April 1, 2019/by FamilyKind
We continue our series of posts introducing FamilyKind Consultants. Our consultants are experienced and accomplished professionals providing education and support services to empower children, parents and couples before, during and after separation or divorce.
FK: Describe the focus of your practice and the services you provide.
Diane Hessemann: I provide social work services to divorcing and separating parents as well as parents who are post-divorce or separation who are experiencing a disconnect in their communication. I have been on the Supreme and Family Court’s Mental Health panel since 1996 and have functioned in various roles, such as supervisor of Court ordered visitation and forensic evaluator. I have also conducted adoption home studies and home assessments. More recently, I expanded my practice and have been trained in Collaborative Divorce, Mediation and Advanced Mediation Training to serve families who choose alternatives to litigation. I have been the Family Specialist in Collaborative Divorce. I utilize my mediation skills as Parenting Coordinator, Divorce Coach, and Facilitator of GoodTalk4Parents, and have also assisted in the development of parenting plans within these expanded roles.
FK: How long have you been in private practice? What other related work experience have you had?
DH: I started my private practice in Park Slope, Brooklyn in 1995, after working in both the foster care system for 10 years and also holding directorships in the shelter systems for domestic violence survivors and those with substance abuse and alcohol struggles. I have additional training in both of these areas and specialize in these areas in my private practice, in addition to a assisting in a wide array of presenting issues.
I have also been an adjunct professor since 1998 in the CUNY system, teaching in the Human Services Department. In addition, I taught at Long Island University in Brooklyn in the MSW forensic social work program, and at Kean University in New Jersey in the MSW program. I have also presented my work on a panel about parenting plans as well as the roles of forensic social work at Fordham University. Other educational roles included parent education at Kings County Family Court for 10 years, mostly as a volunteer, as well as a FamilyKind mental health educator.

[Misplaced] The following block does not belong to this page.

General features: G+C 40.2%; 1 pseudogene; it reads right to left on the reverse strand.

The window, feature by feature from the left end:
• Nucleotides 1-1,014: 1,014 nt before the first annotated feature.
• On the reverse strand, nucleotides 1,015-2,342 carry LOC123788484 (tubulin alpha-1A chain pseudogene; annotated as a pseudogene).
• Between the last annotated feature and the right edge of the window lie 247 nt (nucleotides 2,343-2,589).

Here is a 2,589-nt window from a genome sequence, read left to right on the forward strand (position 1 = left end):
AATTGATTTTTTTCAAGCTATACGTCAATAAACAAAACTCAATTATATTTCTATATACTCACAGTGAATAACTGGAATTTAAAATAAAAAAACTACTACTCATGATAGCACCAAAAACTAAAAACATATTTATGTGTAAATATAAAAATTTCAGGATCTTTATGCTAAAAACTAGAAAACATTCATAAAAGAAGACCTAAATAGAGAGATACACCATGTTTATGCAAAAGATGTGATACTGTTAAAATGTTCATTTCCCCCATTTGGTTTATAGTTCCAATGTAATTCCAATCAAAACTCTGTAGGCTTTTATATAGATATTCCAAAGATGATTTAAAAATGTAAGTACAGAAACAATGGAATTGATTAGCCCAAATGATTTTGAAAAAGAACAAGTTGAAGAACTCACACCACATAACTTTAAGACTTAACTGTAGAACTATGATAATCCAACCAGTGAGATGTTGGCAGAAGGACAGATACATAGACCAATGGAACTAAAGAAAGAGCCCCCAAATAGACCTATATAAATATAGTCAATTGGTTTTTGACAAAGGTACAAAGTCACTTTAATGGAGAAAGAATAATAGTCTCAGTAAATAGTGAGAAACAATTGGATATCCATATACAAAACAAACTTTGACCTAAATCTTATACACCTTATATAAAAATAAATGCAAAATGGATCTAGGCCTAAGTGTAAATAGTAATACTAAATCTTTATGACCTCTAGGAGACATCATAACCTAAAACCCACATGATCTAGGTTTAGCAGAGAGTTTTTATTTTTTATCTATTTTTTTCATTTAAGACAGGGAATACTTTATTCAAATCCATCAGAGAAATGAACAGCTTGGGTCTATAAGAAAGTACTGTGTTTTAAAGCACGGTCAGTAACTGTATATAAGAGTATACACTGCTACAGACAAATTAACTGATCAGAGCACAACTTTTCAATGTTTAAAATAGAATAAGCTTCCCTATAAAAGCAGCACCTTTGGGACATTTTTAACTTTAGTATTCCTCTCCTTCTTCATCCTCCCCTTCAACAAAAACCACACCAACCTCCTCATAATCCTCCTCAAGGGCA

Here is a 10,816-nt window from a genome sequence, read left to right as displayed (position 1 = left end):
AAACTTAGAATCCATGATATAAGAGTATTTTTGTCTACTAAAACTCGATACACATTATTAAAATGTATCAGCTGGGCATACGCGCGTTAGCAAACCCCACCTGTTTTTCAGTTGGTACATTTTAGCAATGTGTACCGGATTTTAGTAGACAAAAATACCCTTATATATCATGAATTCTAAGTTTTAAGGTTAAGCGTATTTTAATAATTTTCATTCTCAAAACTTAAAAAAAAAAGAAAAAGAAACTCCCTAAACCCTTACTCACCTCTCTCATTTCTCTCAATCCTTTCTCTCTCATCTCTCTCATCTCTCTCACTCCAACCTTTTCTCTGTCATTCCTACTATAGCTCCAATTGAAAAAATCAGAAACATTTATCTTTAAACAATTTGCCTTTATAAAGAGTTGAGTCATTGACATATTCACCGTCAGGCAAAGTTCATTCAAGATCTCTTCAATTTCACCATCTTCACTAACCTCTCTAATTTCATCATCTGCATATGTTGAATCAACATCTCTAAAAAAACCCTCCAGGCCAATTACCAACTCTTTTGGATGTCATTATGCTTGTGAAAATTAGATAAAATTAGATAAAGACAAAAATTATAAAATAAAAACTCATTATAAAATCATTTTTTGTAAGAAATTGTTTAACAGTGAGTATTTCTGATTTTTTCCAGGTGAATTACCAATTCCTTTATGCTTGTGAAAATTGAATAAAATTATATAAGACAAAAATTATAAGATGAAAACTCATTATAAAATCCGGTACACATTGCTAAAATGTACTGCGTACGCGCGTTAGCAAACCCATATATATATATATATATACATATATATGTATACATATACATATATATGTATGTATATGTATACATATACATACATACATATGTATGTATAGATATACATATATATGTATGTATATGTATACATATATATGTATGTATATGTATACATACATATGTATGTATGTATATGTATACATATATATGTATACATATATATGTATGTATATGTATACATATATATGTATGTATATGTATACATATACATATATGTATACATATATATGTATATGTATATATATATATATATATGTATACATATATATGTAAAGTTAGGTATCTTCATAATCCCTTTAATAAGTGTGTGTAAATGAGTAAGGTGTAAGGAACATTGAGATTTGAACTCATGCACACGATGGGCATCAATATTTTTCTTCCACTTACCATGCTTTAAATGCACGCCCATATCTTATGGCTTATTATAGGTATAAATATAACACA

FK: What has been the most satisfying FamilyKind case that you handled and why?
DH: There have been many FamilyKind cases I found satisfying and it has been refreshing to work with matters away from a litigious climate. One case that comes to mind was a divorce coaching case where a first-time father-to-be approached FamilyKind while his daughter was still in utero because there had already been a separation. He wanted assistance in not only negotiating a parenting plan with the mother but also in parenting in general. He was so open to learning about meeting his unborn child’s physical and emotional needs that it was an honor to have the opportunity to assist him.
I might add that the skills learned in GoodTalk4Parents, brought to FamilyKind by Shari Bornstein, Esq. have been invaluable and really work in assisting parents with their communication skills.
FK: What are some new areas of challenge that parents today may face when they separate?
DH: I concur that housing costs and other costs, in general, of raising a family in New York City, place a great deal of burden on our already stressed families. I see that parents’ need to work many hours to make ends meet — and sometimes on opposite schedules to avoid child care costs — as distancing factors in family life. I hope that the new trend of “work/life balance” continues to gain momentum and eases some of that burden for our families.
FK: How do you see children benefiting from services that you provide to their parents?
DH: In my work with parents, I try to assist them first by helping them to communicate better with an emphasis on working to support the relationship the child has with each party. In addition, I try to assist parents in keeping the best boundary possible around their strong and often negative feelings about the other parent while in the presence of their children. I give examples to parents about how children internalize their conflict when exposed to it and overexposure could affect their emotional development. The parent education provided at FamilyKind is pivotal in further helping parents to understand these dynamics.
FK: Are you involved in any volunteer pursuits that you are passionate about?
DH: I wholeheartedly support volunteer efforts. Pursuits I have participated in that are related to my career have been invaluable both personally and professionally. As mentioned, for many of the years I was on the roster to present the Mental Health portion of the parent education at Family Court. We were a wonderful group of committed volunteer professionals, headed by Lesley Friedland, Esq., Founder and Executive Director of FamilyKind. One member cooked for everyone and was a “star” during the role plays. The questions asked by the litigants after they heard our legal and mental health information and small group discussions helped participants understand they were not alone in their matter that was before the Court.
Another experience that was invaluable taught me much about the importance of the mental health professional’s commitment to cultural competence. I was fortunate enough to be immersed in Native American culture for five (2) week seasons during the 1990’s where participants stayed on a reservation in San Diego County, CA and worked with the residents in a cultural exchange program. The experience helped me to know the pursuit of cultural competence is a lifelong process.